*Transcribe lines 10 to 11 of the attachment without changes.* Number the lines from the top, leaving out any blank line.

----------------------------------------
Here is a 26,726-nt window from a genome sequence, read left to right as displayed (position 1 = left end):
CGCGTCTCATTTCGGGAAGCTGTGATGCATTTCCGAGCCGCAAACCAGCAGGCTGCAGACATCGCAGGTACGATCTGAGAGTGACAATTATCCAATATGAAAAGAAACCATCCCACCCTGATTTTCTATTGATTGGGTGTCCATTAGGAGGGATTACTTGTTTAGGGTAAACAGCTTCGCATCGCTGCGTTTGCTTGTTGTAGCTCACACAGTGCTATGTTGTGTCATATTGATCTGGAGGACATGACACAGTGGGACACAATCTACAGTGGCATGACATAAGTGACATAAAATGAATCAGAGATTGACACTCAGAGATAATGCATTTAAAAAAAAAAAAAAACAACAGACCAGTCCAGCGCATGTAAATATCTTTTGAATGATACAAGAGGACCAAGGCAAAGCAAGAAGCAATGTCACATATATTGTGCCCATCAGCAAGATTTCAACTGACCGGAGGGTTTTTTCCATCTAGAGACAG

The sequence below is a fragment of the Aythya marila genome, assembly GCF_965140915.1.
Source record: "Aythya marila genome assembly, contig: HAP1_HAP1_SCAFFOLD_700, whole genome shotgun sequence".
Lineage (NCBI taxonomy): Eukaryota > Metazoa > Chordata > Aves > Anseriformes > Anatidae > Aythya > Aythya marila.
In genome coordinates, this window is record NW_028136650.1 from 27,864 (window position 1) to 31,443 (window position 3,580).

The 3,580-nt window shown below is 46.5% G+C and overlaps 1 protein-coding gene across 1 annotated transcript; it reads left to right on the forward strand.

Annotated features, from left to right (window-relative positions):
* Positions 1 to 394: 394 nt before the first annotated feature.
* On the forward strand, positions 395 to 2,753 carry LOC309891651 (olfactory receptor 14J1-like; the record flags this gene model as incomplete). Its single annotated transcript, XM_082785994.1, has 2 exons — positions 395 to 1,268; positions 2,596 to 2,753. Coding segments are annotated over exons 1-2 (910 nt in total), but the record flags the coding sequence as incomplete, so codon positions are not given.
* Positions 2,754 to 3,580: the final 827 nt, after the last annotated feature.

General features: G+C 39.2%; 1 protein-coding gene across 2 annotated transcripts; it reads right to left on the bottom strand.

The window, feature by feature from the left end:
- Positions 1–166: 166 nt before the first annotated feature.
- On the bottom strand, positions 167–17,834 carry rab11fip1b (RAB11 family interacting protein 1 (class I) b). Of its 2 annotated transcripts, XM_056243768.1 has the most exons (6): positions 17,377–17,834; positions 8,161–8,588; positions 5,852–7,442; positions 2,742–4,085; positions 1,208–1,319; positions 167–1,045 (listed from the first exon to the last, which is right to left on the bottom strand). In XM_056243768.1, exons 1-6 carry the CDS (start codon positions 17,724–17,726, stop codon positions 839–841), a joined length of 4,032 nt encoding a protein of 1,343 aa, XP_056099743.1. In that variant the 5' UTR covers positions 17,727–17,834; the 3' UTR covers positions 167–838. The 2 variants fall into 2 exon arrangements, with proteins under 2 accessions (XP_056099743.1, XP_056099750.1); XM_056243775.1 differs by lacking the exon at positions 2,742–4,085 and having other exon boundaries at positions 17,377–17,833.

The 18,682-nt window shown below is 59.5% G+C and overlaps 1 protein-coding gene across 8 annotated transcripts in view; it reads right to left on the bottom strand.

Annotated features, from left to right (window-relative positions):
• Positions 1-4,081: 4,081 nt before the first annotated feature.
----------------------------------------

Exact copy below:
* On the forward strand, positions 395 to 2,753 carry LOC309891651 (olfactory receptor 14J1-like; the record flags this gene model as incomplete). Its single annotated transcript, XM_082785994.1, has 2 exons — positions 395 to 1,268; positions 2,596 to 2,753. Coding segments are annotated over exons 1-2 (910 nt in total), but the record flags the coding sequence as incomplete, so codon positions are not given.
* Positions 2,754 to 3,580: the final 827 nt, after the last annotated feature.